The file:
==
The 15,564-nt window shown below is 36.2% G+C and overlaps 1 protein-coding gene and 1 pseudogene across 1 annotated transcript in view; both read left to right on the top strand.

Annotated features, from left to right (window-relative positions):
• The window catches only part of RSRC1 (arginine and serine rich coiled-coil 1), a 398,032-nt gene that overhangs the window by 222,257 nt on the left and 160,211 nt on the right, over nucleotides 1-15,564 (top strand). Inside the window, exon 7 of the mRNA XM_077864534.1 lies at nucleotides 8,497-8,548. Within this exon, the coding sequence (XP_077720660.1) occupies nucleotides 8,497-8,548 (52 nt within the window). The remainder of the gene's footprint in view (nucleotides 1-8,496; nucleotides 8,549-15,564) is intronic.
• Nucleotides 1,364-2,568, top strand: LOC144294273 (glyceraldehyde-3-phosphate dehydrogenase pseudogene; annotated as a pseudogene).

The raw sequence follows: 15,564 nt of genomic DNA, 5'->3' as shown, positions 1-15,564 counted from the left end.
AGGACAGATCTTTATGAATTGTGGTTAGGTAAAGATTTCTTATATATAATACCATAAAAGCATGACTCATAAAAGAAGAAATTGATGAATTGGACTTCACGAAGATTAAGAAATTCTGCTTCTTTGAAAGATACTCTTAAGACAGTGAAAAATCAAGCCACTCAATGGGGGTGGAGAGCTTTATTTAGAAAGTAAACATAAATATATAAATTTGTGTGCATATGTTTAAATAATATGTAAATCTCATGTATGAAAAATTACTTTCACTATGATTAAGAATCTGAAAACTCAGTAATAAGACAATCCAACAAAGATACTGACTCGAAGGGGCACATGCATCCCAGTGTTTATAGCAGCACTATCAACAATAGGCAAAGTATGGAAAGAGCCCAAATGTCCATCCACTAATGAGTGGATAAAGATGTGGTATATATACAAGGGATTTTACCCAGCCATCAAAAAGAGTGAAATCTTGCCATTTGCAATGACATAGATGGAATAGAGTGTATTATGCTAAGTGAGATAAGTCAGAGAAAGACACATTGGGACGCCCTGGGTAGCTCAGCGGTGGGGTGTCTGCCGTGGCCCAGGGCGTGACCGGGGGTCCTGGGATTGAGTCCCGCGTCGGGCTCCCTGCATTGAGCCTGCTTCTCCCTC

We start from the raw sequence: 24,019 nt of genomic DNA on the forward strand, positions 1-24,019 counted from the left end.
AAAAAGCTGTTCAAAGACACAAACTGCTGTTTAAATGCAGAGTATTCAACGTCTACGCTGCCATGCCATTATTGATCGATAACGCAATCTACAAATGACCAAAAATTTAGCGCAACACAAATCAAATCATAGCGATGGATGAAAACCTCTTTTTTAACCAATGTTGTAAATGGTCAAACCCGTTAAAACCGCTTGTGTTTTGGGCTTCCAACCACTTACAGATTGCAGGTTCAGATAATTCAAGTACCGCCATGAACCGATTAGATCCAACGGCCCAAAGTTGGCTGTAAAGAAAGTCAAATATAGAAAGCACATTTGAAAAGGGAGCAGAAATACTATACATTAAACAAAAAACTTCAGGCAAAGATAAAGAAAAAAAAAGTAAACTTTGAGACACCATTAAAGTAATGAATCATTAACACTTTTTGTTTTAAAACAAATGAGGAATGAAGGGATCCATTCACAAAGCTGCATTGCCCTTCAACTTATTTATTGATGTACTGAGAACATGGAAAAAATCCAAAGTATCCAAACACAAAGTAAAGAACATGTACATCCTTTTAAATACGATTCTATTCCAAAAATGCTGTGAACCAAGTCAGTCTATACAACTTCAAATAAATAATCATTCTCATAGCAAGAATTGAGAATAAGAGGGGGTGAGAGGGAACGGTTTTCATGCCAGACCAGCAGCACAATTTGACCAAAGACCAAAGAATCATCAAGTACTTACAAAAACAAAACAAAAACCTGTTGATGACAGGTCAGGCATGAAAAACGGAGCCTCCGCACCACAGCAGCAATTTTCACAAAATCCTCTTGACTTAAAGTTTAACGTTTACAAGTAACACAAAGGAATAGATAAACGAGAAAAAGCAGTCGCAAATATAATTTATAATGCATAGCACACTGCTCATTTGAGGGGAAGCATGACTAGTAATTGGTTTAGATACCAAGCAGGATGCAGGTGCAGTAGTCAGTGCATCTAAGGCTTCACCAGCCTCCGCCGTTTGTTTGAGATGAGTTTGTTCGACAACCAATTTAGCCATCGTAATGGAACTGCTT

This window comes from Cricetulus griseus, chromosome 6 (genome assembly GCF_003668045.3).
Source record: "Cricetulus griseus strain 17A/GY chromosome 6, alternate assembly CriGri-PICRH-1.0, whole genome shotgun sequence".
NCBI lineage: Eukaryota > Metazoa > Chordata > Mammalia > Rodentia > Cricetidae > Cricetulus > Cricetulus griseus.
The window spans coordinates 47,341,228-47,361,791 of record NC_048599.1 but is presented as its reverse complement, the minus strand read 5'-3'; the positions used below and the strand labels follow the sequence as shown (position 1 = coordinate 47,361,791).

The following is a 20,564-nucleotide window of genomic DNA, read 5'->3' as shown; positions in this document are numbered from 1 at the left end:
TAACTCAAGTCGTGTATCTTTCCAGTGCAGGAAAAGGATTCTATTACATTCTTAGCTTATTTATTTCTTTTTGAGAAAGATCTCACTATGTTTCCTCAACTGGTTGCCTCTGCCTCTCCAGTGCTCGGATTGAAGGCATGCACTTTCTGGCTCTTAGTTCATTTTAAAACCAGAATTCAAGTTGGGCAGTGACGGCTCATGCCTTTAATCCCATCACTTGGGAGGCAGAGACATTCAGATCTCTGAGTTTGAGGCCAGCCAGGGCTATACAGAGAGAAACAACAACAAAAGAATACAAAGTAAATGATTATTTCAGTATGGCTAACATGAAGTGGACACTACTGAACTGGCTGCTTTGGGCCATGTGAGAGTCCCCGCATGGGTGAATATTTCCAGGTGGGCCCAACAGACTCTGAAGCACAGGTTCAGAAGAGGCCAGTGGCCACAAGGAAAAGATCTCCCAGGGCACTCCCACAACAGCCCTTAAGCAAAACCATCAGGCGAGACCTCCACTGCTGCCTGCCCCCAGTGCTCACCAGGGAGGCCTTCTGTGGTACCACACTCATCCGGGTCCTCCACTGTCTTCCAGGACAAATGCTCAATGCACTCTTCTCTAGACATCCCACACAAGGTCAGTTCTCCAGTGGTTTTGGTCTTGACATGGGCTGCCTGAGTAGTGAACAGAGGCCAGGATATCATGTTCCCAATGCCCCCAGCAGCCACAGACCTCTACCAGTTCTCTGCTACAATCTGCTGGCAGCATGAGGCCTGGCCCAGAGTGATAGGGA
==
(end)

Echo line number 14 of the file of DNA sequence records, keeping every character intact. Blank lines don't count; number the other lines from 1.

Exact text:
TAACTCAAGTCGTGTATCTTTCCAGTGCAGGAAAAGGATTCTATTACATTCTTAGCTTATTTATTTCTTTTTGAGAAAGATCTCACTATGTTTCCTCAACTGGTTGCCTCTGCCTCTCCAGTGCTCGGATTGAAGGCATGCACTTTCTGGCTCTTAGTTCATTTTAAAACCAGAATTCAAGTTGGGCAGTGACGGCTCATGCCTTTAATCCCATCACTTGGGAGGCAGAGACATTCAGATCTCTGAGTTTGAGGCCAGCCAGGGCTATACAGAGAGAAACAACAACAAAAGAATACAAAGTAAATGATTATTTCAGTATGGCTAACATGAAGTGGACACTACTGAACTGGCTGCTTTGGGCCATGTGAGAGTCCCCGCATGGGTGAATATTTCCAGGTGGGCCCAACAGACTCTGAAGCACAGGTTCAGAAGAGGCCAGTGGCCACAAGGAAAAGATCTCCCAGGGCACTCCCACAACAGCCCTTAAGCAAAACCATCAGGCGAGACCTCCACTGCTGCCTGCCCCCAGTGCTCACCAGGGAGGCCTTCTGTGGTACCACACTCATCCGGGTCCTCCACTGTCTTCCAGGACAAATGCTCAATGCACTCTTCTCTAGACATCCCACACAAGGTCAGTTCTCCAGTGGTTTTGGTCTTGACATGGGCTGCCTGAGTAGTGAACAGAGGCCAGGATATCATGTTCCCAATGCCCCCAGCAGCCACAGACCTCTACCAGTTCTCTGCTACAATCTGCTGGCAGCATGAGGCCTGGCCCAGAGTGATAGGGA